North said the task force never seriously considered recommending that the mayor keep his majority of appointments, and so when union delegates ratified the committee’s final recommendations, she expected Weingarten to promote them. “The delegate assembly is supposed to be the highest authority of the union, and it voted for it,” she said.
In an interview today, Weingarten acknowledged that people have reached out to her with concerns about her position, including her own union members. ”I did get a couple of e-mails from members saying, ‘Why are you doing what you’re doing?’” she said. She said that she empathizes with those concerns. “I totally and completely understand and concur with the frustrations that many have that this mayor and this chancellor have not listened to and respected enough the voices of those who go to our schools, their parents, and those who teach them,” she said.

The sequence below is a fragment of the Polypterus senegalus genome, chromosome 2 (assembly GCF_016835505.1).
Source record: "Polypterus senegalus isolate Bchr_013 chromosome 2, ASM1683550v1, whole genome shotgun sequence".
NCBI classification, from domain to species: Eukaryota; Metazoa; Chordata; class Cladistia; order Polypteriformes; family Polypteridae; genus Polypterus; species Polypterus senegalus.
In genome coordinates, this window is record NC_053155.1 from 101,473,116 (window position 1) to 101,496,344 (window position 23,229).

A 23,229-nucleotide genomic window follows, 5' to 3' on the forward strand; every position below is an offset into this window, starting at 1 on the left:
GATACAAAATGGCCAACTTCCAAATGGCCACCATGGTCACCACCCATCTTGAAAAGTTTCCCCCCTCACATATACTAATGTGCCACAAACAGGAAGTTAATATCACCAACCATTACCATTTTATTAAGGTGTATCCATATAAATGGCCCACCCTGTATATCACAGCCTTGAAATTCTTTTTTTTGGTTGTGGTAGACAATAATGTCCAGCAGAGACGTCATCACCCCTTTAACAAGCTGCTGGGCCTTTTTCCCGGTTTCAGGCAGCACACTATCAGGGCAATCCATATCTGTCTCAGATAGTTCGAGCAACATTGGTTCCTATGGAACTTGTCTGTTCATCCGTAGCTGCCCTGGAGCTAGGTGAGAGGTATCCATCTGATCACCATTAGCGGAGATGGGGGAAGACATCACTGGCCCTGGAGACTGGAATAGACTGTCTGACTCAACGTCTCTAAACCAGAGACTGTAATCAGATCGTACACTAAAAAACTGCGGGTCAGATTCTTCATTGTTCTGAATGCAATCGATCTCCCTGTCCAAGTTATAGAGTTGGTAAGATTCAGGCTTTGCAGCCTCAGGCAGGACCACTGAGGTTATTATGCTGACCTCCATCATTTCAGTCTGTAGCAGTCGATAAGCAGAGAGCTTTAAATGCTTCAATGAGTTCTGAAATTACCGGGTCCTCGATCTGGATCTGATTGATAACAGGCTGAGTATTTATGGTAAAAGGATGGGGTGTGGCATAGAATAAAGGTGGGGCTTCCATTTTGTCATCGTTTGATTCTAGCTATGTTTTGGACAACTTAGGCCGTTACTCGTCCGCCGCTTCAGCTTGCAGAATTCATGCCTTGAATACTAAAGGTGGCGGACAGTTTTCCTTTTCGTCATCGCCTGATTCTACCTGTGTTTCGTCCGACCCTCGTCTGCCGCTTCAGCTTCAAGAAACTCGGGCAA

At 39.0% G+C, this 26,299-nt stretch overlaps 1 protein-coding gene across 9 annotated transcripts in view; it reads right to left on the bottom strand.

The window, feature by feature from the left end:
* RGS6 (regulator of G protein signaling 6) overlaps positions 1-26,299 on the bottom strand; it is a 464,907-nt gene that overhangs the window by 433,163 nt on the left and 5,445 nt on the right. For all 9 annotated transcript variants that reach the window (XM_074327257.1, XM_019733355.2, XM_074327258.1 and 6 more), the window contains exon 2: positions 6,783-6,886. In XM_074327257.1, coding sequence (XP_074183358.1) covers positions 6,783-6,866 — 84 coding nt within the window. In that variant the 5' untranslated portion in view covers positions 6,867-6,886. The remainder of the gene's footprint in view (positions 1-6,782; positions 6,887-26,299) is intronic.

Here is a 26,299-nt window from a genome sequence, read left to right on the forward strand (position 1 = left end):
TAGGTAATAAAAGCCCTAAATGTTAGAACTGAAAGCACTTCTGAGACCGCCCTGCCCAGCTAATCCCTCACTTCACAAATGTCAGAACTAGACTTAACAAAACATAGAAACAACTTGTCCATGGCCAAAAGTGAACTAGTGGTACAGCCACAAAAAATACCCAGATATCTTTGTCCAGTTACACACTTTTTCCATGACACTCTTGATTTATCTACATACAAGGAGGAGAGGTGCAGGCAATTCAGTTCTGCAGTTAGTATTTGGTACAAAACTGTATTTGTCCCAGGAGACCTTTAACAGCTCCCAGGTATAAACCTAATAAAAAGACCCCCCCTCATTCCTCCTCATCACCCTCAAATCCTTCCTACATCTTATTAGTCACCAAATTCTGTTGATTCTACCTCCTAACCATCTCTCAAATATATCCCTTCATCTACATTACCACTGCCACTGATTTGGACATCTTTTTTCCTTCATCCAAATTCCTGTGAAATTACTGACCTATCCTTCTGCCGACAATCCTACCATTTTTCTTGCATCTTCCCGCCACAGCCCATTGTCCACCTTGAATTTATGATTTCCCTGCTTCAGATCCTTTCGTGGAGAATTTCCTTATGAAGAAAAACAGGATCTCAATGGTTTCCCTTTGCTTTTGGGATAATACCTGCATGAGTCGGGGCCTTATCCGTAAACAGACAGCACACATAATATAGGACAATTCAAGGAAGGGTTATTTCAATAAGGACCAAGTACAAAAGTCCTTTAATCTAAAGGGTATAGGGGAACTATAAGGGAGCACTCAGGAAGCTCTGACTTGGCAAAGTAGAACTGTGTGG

But she also said that she has to weigh concerns about checking the mayor’s power against the reasons she supported giving the mayor control in 2002. “It’s always been a balance of stability, cohesion, and responsibility, which is what mayoral control brought us, and modifying it to create sufficient checks and balances and transparency,” Weingarten said. (more…)
May 29, 2009
A group of New York City mothers are appealing to divine intervention to stop the renewal of mayoral control, with a daylong fast that starts a minute before midnight tonight.